There are some monuments in the world that are so iconic you can’t imagine anything else standing in their place. Paris’ Arc de Triomphe, standing tall and proud at the end of the Champs-Élysées is just such a monument. So you’ll be surprised, then, to hear that there could have been an elephant in its place.
Whether you’ve visited Paris or not, the Arc de Triomphe is a landmark that’s easy to know; like watching the Tour de France whizz past it or learning the history behind the various victory marches that have taken place in its shadow or standing under the illuminated trees of the Champs-Élysées at the stroke of midnight as fireworks erupt from its top.
The build of the Arc de Triomphe we know today was inspired by the Arco di Tito in Rome and was commissioned in 1806, with Jean Chalgrin as the architect. Even though Chalgrin would not live to see his masterpiece finished, it was his vision that makes up the Parisian landscape today.
However, around 45 years earlier, 18th-century French architect Charles Ribart had submitted his plans for L’éléphant triomphal.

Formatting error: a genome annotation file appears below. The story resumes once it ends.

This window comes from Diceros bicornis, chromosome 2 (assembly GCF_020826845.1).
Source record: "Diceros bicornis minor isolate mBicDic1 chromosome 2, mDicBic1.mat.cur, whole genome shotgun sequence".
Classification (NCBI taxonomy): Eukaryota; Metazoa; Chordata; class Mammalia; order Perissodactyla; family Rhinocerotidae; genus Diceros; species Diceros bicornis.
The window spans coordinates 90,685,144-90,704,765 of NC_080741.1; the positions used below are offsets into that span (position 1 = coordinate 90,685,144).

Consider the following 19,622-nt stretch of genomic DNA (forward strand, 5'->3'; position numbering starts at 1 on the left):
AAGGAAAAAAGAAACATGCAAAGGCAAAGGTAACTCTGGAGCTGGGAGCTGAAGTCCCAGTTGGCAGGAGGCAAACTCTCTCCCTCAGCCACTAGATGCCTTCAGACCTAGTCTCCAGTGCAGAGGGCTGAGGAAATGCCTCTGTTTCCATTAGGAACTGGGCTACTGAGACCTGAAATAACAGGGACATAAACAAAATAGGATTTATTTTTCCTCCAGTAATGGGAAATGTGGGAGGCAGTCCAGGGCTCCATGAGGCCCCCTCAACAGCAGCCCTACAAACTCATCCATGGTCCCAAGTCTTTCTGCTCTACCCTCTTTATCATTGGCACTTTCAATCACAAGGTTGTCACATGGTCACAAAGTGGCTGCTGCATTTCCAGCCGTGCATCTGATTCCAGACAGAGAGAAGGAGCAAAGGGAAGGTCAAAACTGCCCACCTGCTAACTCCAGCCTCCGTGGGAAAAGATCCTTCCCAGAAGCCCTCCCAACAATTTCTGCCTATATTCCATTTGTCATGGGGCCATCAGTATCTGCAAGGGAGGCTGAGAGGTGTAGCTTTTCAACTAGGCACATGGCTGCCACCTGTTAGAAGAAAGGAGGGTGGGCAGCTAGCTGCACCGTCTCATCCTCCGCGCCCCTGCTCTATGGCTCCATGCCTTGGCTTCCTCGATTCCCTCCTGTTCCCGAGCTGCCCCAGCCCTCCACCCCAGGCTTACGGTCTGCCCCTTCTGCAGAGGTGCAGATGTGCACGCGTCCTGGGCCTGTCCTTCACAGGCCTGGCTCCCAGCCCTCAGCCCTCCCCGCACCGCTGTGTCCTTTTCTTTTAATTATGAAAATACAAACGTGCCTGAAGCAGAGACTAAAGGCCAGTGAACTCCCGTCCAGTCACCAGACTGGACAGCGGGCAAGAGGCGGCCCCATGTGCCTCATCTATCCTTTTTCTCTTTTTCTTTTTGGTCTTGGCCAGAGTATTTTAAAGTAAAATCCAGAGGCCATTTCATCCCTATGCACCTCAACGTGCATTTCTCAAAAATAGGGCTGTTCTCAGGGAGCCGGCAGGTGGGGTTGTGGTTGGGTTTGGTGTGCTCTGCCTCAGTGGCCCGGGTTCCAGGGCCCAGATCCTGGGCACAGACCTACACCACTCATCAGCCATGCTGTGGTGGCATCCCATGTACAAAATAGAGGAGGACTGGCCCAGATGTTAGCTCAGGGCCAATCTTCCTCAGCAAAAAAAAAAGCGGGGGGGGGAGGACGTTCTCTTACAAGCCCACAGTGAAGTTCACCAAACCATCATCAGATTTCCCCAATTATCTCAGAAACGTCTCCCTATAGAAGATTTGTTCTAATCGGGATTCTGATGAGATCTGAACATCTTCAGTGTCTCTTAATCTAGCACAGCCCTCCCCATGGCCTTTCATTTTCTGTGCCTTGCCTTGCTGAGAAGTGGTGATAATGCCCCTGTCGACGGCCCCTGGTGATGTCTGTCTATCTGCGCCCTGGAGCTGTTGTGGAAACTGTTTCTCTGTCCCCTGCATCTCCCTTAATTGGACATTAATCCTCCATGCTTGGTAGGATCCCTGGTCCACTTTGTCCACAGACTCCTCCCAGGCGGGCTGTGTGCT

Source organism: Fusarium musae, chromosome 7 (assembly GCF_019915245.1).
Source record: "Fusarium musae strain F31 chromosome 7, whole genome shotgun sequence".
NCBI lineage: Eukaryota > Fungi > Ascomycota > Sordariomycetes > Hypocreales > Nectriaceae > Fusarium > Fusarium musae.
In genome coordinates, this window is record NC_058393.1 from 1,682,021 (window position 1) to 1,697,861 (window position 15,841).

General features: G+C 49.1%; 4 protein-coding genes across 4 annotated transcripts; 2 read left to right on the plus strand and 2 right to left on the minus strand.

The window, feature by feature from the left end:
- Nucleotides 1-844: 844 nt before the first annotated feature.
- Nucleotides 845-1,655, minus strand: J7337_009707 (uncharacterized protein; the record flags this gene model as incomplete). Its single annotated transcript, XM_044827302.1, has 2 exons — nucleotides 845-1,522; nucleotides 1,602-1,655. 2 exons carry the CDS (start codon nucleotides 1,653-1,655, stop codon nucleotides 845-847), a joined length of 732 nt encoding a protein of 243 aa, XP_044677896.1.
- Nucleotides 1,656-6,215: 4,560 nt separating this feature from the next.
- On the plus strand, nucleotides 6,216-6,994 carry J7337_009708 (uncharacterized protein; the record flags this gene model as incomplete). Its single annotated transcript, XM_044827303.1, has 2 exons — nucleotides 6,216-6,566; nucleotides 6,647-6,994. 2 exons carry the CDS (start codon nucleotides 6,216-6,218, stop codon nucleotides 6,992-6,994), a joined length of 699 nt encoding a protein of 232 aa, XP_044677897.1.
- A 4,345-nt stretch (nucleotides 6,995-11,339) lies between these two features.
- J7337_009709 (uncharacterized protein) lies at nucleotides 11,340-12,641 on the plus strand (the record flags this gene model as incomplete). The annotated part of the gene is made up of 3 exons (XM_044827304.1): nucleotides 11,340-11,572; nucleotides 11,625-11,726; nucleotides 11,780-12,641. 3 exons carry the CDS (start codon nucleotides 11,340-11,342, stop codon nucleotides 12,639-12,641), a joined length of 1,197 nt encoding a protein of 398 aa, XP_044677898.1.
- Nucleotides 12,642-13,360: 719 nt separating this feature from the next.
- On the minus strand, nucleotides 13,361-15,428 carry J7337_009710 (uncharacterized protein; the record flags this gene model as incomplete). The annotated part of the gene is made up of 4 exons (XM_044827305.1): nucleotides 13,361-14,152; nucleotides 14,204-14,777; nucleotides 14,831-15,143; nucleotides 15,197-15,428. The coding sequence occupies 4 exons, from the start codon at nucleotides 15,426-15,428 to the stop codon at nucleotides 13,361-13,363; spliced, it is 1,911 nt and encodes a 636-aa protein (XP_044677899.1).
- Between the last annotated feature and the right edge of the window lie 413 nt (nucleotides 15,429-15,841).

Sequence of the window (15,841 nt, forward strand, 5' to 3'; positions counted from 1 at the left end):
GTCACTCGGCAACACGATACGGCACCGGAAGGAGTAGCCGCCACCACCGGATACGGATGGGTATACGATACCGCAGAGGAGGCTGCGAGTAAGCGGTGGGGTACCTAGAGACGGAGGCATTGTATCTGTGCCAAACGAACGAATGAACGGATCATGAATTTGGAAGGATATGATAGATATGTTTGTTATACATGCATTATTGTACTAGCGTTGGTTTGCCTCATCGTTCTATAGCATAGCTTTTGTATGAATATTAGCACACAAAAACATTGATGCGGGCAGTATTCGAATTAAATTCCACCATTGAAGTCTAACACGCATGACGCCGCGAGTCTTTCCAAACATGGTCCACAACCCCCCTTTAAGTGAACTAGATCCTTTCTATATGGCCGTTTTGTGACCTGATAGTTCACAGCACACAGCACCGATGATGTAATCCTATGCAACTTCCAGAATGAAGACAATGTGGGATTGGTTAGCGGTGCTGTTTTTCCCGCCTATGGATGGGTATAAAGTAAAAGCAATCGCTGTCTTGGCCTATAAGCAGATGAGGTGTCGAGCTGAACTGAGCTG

This impressive, three-storey design comprised of a spiral staircase serving the entrance to the monument via the underbelly and rising for two storeys, a drainage system that would come from the trunk and ornate decoration throughout.
Well, the ending of our story is an obvious one. Ribart’s design was rejected by the French Government and the 164 ft arch was built instead.
However, his plans for this incredible structure might have lived on a little longer as in 1808, Napoleon designed an incredible elephant statue – Elephant of the Bastille – for where the Bastille once stood. However, this was not to be either. Only a plaster full-scale model was ever built and so today, the July Column – Colonne de Juillet – stands to commemorate the 1830 Revolution.